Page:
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Pricing Art That Is On Scholarship

Last week we had a lively discussion about what to do when customers request a discount.  In the discussion Michael Kline mentioned a phrase that Mark Shapiro coined for "Those pieces can't be sold for enough money to cover the time and attention one gives, yet are valid to bring to the marketplace."  The phrase is "On Scholarship."  Which is a term I love because it says so much with so little.

About a year ago a customer contacted me and asked me to make him a shaving scuttle.  He described what he wanted the piece to do (keep his shaving soap warm) and what sort of sizes he needed for things like the brush holder.  He was happy with the piece and later contacted me again to design a razor holder for him.  Once more, we discussed his needs and I created the piece for him.

Pottery Razor and toothbrush holder by Lori Buff
Razor, Toothbrush or Paint brush Holders

I enjoyed the challenge of creating a new design, I really like bringing that engineering into my art and I was honored that he liked my work enough to request not just one piece but two.  The thing is, I could not charge him what they cost to make.  I had to sell them at a loss because I spent time working out the pieces and the process of making and glazing them.  These pieces were sold on scholarship.  I had to figure out a fair price for the pieces (fair to me and to the customer) based on how much time and matterials I would use if I produced many more of these pieces.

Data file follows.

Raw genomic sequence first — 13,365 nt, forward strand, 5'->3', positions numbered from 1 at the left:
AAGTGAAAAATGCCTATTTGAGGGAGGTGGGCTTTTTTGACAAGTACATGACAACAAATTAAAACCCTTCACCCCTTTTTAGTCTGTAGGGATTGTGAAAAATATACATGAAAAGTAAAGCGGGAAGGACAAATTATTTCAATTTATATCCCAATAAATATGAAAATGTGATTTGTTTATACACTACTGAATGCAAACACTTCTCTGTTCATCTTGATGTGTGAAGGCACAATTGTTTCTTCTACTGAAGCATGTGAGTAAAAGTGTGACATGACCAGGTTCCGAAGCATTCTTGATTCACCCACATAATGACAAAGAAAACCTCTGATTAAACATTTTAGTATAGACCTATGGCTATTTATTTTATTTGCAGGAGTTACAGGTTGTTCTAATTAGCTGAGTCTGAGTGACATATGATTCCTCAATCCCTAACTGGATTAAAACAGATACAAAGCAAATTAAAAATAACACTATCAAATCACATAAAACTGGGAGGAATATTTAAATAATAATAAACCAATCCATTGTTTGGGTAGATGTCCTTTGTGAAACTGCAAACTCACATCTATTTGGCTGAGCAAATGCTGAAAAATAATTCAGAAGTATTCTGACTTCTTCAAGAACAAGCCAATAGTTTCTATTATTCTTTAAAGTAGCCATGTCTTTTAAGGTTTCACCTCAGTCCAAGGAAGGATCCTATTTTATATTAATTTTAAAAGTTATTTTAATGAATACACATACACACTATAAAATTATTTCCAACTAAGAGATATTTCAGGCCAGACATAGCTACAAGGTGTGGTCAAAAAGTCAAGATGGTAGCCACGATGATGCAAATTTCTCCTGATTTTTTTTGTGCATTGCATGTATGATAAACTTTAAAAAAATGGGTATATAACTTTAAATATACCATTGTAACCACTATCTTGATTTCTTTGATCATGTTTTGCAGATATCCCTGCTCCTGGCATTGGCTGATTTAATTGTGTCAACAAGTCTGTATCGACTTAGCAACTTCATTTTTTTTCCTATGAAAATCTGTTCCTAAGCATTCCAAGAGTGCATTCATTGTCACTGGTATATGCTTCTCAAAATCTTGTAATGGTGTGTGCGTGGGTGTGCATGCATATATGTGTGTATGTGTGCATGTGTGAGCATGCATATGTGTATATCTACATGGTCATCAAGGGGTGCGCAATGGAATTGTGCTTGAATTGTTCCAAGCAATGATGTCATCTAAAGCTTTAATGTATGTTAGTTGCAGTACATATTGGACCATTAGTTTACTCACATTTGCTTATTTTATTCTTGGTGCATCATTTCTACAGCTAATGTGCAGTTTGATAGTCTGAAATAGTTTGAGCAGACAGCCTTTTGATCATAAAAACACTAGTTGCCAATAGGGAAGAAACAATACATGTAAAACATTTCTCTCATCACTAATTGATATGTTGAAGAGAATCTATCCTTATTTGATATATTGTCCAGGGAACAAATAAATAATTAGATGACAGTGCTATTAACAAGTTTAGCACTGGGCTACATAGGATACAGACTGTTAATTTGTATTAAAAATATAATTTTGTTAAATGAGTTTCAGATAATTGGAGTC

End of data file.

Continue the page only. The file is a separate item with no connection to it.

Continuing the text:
I suspect all potters have a few of these pieces in their lives.  Either a customer asks for something or we challenge ourselves.  The thing is, we have to take into consideration that we can not always ask for the time spent in designing these pieces, that's part of the education process and it's not fair to charge one customer to foot the bill for the entire education unless we know this is strictly a "one of" piece and we will never make another like this again.

What pieces do you have on scholarship.

Check out the gallery page - Future Relics Gallery by Lori Buff


  1. Basically everything I make is on the scholarship plan, hence the reason I'm not so interested in making for money right now! It takes all the joy out of art.....ugh.
    I truly respect those artists that can earn their living making whatever it is they make. It's a long hard journey that can wear you our mentally and physically. Buyers will just never ever get that.

    1. It is a long hard journey Tracey, but it's been said "better to fail at your own dreams than succeed at someone else's."

  2. This is so true.
    We love a good plan and we love when our customers are happy with what is made. But there have been times that we look at each other and say, never again.

    1. Yes, Meredith, I think most of know that feeling. It's great when it's something that you decided you want to add to your repertoire.


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